With a difficulty rating of 2/9 and the peak reaching only 300 MASL (meters above sea level), Mt. Romelo is considered a beginner’s mountain. But heed my warning: The “easy” rating applies only to the two-hour trek to the summit. Exploring the waterfalls after the peak is a whole different ballgame, and I give that part a rating of 5/9. If you’re planning a trek to this mountain in Laguna, here are five tips:
1. Consider the weather.
The climate affects the difficulty of your hike and view of the waterfalls.
Summer season (March to May): Pros: The dry paths will be easier to navigate. But note that the guide ropes that used to be there years ago are all gone. Without those ropes, the assault is harder. Bring a hiking stick. Cons: The big falls (like Buruwisan and Sampaloc) are drier than usual, so you won’t have photos of cascading waterfalls.
Rainy season (June to October): Pros: The waterfalls will be flowing majestically. Cons: The paths will be slippery and harder to navigate, especially since the guide ropes are permanently gone. Rainy season also means bigger chance of limatik (blood leeches)!
2. Choose your waterfalls wisely.
According to our guide, there are 21 waterfalls in Mt. Romelo. The nine most frequented are:
While there are suggested itineraries for day hikes and overnight hikes, you may pick which waterfalls you prefer. The average Mt. Romelo hiker can catch only 3-4 waterfalls a day. Check out travel blogs (I suggest Pinoy Mountaineer, Lakwatsero, and yours truly) for photos and pick which waterfalls you really want to see. Looking back, I would have skipped Lanzonez for Binaytuan (Old Buruwisan) Falls.
3. Pick a guide with good interpersonal skills.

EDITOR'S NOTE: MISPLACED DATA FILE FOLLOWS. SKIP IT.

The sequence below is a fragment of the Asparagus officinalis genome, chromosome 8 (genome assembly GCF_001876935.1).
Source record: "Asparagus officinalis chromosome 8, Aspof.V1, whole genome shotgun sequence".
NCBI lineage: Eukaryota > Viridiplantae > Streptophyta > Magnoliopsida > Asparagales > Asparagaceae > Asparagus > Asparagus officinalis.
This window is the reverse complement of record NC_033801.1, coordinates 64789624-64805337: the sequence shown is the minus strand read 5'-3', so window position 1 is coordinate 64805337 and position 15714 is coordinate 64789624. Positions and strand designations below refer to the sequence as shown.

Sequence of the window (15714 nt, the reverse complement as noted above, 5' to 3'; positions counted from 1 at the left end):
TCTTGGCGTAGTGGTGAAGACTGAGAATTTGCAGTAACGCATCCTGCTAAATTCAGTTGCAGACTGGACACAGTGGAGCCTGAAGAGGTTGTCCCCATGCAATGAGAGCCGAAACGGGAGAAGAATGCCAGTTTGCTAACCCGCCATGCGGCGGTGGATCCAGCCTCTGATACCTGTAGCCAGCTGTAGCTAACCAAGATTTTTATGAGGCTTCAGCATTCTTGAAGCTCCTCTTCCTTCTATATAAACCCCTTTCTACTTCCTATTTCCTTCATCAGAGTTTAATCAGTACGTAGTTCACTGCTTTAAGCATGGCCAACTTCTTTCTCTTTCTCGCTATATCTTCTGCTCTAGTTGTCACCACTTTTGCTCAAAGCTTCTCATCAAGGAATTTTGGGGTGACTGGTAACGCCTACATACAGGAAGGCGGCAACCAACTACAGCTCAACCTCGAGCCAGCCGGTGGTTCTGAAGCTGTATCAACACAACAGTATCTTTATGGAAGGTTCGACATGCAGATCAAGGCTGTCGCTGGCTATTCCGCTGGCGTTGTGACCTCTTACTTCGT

We had two guides for our group of 26 hikers. One was amicable, while the other, not so. The latter was always impatient with the slow hikers, even leaving some of us behind when we couldn’t catch up with his preferred pace. He didn’t bother guiding us in the steep, scary parts of the trek. He showed his disdain whenever we took long breaks. We were so relieved when he quit on us during the final descent and left us with guide #1. Choose your guides wisely.
4. Support the locals.
Mt. Romelo is a commercialized destination. The campsite looks more like a little village, and there are many sari-sari stores along the way. Aside from the climbing fee, there are horses available for rent. Don’t worry; they take good care of their animals, which are in far better condition than the poor horses in Intramuros. You can help support the livelihood of the locals by purchasing fresh buko and snacks from their stores. After your hike, visit the neighboring carinderias and restaurants for your recovery meal.
5. Pick up your trash.
The downside to being a popular climbing destination is that Mt. Romelo is full of trash, especially at the campsite. Our guide told us that this happens only during peak season, but according to my friend Emilio who went there back in 1995, this has always been the case. It seems like many tourists don’t adhere to the “Leave no trace principle.”
C’mon, humans! All you have to do is bring an extra plastic bag, dump all your waste in it as you go (down to the last used baby wipe), and dispose your trash properly off the mountain. Why the heck do you have to toss your empty cans and sanitary napkins in the mountain? Yes, I saw those en route to the waterfalls. Repeat after me: Pick up your trash!
Mt. Romelo is located at Siniloan, Laguna, Philippines.